Are Your Sales Team Meetings Unsuccessful? We Can Help!

December 9, 2020
Are Your Sales Team Meetings Unsuccessful? We Can Help!

When businesses first went remote back in March, it was unclear if the transition would yield similar results to in-person work. But here we are now, eight months later, and many sales teams have been able to acclimate to working virtually.

But typical sales team issues were also able to transfer over from in-person to remote work, like the common occurrence of boring or unproductive meetings.

We’ve interviewed hundreds of sales managers over the years, and one of their biggest complaints is that team meetings are frustrating, monotonous, and ineffective. Some even wonder: should the sales teams just stop meeting altogether?

Instead of avoiding meetings with your sales team, use these 5 strategies to rescue your team from having meetings that feel valueless, and learn to make the most of your time together.

5 Strategies to Fix Sales Team Meetings:

1. Monotonous meetings are always led by the same person. Interesting meetings allow others to lead.

Set up a rotating facilitator schedule. Doing so will provide two immediate results: meetings will have a different atmosphere set by the facilitator, and team members will gain experience in leadership.

Plus, the team will have the opportunity to learn directly from one another if they are exposed to different leadership styles.

Lastly, since each person will take a turn facilitating, it's likely the team will be more engaged and tuned in to meetings knowing that their turn to lead is coming up in the future.

2. Frustrating meetings provide no avenue for interaction. Empowering meetings are highly interactive.

A ninety minute monologue on what’s going on in sales will almost always lose your participant's interest. But group discussions and brainstorming sessions are key to a successful sales meeting.

Encourage folks to speak up, offer feedback, or ask questions. This might be the only time in a week the whole sales team is together, so make the most of it! Think quality over quantity, and take advantage of the combined knowledge of all participants.

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3. Boring meetings cover information that is irrelevant to most participants. Fascinating meetings are focused and useful for everyone.

Are you marching down a list of all open opportunities and asking each sales rep to provide an update? If you have less than 8 opportunities, that might be okay. But any more than that, and every other sales rep will have their eyes glazed over.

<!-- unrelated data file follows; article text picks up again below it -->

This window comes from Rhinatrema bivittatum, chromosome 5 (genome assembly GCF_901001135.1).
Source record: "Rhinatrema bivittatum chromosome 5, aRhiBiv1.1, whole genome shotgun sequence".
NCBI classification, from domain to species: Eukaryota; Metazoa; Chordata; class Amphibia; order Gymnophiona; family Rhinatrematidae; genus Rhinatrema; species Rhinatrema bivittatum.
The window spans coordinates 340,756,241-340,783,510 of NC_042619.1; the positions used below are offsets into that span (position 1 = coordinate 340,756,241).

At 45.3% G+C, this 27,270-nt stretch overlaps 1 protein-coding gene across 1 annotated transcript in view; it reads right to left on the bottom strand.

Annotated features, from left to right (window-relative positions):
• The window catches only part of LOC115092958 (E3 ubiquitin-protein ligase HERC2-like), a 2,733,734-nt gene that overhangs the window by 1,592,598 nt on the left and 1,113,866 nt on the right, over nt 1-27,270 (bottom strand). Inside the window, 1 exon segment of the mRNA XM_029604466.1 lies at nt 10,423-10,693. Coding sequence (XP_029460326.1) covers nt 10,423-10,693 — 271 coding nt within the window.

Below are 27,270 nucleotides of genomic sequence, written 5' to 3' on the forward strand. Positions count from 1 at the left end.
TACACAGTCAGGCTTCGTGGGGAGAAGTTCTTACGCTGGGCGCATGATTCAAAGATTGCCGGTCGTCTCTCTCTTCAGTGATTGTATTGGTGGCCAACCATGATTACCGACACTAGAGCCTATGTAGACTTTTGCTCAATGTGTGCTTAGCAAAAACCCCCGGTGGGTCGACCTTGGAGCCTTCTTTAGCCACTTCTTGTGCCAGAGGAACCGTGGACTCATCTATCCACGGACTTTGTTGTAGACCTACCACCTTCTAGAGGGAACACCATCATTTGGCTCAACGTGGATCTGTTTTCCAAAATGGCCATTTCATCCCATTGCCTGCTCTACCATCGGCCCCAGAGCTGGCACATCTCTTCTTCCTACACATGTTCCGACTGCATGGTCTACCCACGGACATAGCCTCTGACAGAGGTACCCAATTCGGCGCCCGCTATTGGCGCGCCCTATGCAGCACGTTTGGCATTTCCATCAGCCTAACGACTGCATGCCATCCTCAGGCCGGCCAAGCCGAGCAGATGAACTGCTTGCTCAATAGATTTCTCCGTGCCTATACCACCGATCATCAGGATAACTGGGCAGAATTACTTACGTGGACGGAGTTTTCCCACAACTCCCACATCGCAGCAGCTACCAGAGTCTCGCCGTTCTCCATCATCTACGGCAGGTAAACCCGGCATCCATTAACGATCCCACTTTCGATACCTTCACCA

In person, you might have been able to do stand-up meetings. But virtually, it can be a real challenge to keep people's attention. Be conscious of not wasting your team's time. Schedule individual check-ins to review most opportunities, and then only discuss key opportunities or ones in which you want the team’s input during the bigger gatherings.

4. Ineffective meetings look back. Motivating meetings look forward.

While it’s important to cover sales results in team meetings, that shouldn’t be the key purpose of the meeting. Instead, quickly review the numbers, then discuss what you can learn from them.

For example: if you exceeded your goals, it will probably be more of the same activity. If you fell short, you can decide what to do differently.

This is also a great time to set a key goal for the team in the coming week. Understanding what your team is capable of and knowing what you know now, what is your next objective?

5. Unproductive meetings only cover news and numbers. Informative meetings take time for skills improvement.

Sales and product training shouldn’t only happen at the annual retreat. As a sales manager, you should always be looking to better yourself and your team. Use these meetings to do just that. Take 10 or 15 minutes to spice things up with an activity of some sort.

Here are 3 examples of activities:

  1. Try having everyone read an article or watch a video beforehand, then discuss what they learned at the top of meeting.
  2. Ask everyone to share or reflect on lessons they learned in the past month.
  3. Bring in an outside speaker to lead a training or interactive discussion with the team.
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Remember, the brain craves novelty.

Get creative with your meeting leadership and style, and use everyone's time wisely. We guarantee you will be able to get more out of your team than you ever thought you could.

We love to hear from our readers! What are your best practices for sales meetings? Or alternatively, what are your horror stories from poorly led meetings?

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